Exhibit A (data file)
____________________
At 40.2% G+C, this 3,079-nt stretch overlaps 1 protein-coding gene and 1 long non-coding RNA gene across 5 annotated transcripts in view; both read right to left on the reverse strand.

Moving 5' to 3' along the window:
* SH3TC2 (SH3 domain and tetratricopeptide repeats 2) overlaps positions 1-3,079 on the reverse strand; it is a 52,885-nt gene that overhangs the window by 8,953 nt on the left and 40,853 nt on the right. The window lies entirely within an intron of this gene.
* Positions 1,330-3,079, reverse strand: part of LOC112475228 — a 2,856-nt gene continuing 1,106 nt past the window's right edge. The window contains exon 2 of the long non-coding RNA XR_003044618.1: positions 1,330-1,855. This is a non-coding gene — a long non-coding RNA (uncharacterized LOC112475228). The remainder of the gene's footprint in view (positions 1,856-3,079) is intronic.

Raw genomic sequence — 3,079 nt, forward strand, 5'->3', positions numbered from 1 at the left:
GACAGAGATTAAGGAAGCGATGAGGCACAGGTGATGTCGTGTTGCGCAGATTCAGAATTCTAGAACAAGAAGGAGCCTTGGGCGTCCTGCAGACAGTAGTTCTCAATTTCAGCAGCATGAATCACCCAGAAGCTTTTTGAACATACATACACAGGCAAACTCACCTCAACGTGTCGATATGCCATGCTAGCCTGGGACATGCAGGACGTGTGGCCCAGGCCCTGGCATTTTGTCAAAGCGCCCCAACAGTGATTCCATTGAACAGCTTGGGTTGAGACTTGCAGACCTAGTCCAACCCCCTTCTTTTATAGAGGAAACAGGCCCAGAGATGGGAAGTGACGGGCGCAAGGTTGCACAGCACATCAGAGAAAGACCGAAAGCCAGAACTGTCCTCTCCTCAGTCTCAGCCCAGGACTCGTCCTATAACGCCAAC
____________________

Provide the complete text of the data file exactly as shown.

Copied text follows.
At 40.2% G+C, this 3,079-nt stretch overlaps 1 protein-coding gene and 1 long non-coding RNA gene across 5 annotated transcripts in view; both read right to left on the reverse strand.

Moving 5' to 3' along the window:
* SH3TC2 (SH3 domain and tetratricopeptide repeats 2) overlaps positions 1-3,079 on the reverse strand; it is a 52,885-nt gene that overhangs the window by 8,953 nt on the left and 40,853 nt on the right. The window lies entirely within an intron of this gene.
* Positions 1,330-3,079, reverse strand: part of LOC112475228 — a 2,856-nt gene continuing 1,106 nt past the window's right edge. The window contains exon 2 of the long non-coding RNA XR_003044618.1: positions 1,330-1,855. This is a non-coding gene — a long non-coding RNA (uncharacterized LOC112475228). The remainder of the gene's footprint in view (positions 1,856-3,079) is intronic.

Raw genomic sequence — 3,079 nt, forward strand, 5'->3', positions numbered from 1 at the left:
GACAGAGATTAAGGAAGCGATGAGGCACAGGTGATGTCGTGTTGCGCAGATTCAGAATTCTAGAACAAGAAGGAGCCTTGGGCGTCCTGCAGACAGTAGTTCTCAATTTCAGCAGCATGAATCACCCAGAAGCTTTTTGAACATACATACACAGGCAAACTCACCTCAACGTGTCGATATGCCATGCTAGCCTGGGACATGCAGGACGTGTGGCCCAGGCCCTGGCATTTTGTCAAAGCGCCCCAACAGTGATTCCATTGAACAGCTTGGGTTGAGACTTGCAGACCTAGTCCAACCCCCTTCTTTTATAGAGGAAACAGGCCCAGAGATGGGAAGTGACGGGCGCAAGGTTGCACAGCACATCAGAGAAAGACCGAAAGCCAGAACTGTCCTCTCCTCAGTCTCAGCCCAGGACTCGTCCTATAACGCCAAC